POP-ePearl supports POP through close integration with the learning and evaluation process. Students are presented with help prompts, cues and suggested reflection questions as they work through the phases of KPOP. They can record their reflections and experiences in different ways: writing directly in ePearl, recording their voice, attaching files created elsewhere or even linking to an external site like a blog or a photo stream. Students’ learning traces are always available to their teacher, but can be shared by each student with individuals or the whole class. Using a parent mode, students can also get feedback from their parents.

New approaches are not always an easy sell, and teachers are sometimes reticent to take on a new way of working, so Craig took a unique approach.

“I offered to launch it for teachers to their students. One teacher took me up on it and it worked well. The teacher was able to be a ‘fly on the wall’ and learn with their students as I introduced it.”

“Three other teachers have since approached me to do the same.”

Eastern Shores has had to be resourceful in its use of POP materials. Instead of purchasing a full set of POP experiential toolkits for each of their schools, a limited supply of kits are rotated through the schools on a schedule. Not only is it an effective way to manage limited resources, but time constraints it imposes in the classroom can actually help the students manage their time.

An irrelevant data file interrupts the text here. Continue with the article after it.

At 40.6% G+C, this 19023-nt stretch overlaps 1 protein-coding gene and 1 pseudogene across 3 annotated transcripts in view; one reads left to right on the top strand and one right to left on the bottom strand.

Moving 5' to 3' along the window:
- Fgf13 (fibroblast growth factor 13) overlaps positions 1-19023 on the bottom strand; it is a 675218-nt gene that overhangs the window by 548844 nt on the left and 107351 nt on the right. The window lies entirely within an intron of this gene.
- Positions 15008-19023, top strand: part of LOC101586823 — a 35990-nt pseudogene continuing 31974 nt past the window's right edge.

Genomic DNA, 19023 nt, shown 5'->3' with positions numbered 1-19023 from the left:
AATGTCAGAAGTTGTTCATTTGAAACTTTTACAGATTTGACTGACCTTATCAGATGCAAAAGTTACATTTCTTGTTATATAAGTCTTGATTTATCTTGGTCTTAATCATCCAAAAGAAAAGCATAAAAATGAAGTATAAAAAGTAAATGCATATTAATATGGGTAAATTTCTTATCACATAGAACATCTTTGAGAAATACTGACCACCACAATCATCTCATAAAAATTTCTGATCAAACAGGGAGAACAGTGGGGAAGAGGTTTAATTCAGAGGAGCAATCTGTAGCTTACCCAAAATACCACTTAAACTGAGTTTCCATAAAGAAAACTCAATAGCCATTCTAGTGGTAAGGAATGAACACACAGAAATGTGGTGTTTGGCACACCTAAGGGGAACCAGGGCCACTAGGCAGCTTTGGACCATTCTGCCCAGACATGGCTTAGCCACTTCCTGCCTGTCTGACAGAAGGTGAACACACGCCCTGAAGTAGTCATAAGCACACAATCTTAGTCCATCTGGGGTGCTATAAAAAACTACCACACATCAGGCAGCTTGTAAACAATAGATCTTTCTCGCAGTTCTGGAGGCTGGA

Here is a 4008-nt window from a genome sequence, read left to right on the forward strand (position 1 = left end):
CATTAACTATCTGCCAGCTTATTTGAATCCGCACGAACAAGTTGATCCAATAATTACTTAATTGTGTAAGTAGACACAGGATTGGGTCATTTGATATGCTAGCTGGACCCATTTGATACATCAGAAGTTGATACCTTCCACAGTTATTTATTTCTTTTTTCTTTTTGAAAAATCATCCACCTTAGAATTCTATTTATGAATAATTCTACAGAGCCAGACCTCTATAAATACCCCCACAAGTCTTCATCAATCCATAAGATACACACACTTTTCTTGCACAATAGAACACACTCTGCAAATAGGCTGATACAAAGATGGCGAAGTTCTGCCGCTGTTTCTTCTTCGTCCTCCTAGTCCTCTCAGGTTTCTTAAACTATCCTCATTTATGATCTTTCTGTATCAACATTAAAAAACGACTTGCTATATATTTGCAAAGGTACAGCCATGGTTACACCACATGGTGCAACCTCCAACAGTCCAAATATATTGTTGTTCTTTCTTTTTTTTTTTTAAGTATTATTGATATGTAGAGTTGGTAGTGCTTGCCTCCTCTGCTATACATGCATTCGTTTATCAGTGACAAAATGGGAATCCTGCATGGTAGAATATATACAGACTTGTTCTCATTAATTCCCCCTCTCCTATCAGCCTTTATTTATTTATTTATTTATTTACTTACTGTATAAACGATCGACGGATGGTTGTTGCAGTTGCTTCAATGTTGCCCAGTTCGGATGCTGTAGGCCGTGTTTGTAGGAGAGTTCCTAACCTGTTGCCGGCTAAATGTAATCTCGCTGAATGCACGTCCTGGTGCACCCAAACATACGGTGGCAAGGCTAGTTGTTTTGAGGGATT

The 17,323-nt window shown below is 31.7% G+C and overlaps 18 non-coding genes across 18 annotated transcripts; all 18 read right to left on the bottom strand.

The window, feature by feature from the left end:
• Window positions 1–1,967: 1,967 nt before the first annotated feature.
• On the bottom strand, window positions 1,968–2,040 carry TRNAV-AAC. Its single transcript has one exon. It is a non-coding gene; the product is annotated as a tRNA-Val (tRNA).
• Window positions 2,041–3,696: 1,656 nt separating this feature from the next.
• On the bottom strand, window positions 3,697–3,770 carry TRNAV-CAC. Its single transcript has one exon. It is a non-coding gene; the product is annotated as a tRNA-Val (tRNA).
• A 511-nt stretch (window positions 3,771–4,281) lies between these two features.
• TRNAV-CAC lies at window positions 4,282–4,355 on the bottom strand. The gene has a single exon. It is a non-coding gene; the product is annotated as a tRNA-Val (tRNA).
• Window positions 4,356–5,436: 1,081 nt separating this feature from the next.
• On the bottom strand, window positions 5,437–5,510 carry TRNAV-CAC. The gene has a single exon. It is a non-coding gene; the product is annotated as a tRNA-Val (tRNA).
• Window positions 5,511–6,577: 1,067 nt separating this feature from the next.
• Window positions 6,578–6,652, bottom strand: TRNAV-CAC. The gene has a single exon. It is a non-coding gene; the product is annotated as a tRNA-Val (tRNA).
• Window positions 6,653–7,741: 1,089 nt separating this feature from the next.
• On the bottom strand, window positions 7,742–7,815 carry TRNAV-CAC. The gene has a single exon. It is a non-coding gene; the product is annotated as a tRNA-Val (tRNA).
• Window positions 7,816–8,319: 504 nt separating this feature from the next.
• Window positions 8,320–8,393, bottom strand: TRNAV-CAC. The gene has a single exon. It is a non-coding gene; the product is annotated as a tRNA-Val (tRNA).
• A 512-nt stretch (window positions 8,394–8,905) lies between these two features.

In this kind of setting, POP-ePearl can play a role by saving students and teachers time. Since the POP classroom is set up with technology in mind, students have immediate access to it.

Travis Hall, Career Development Consultant at English Montreal School Board, saw the usefulness of POP-ePearl immediately.

“POP ePEARL makes sense. That was my first thought when I tried it,” says Travis.

Matthew Maxham teaches the Personal Orientation Project (POP) at LaurenHill Academy in Ville St-Laurent. His is a large school and he has many students. For Matthew POP-ePearl has an obvious plus: “Now I won’t need to rent a van to take student work home to mark.”

Are you interested in learning more about POP-ePearl and getting a look at the tool? Join me at the next LEARN Web Event on April 9th.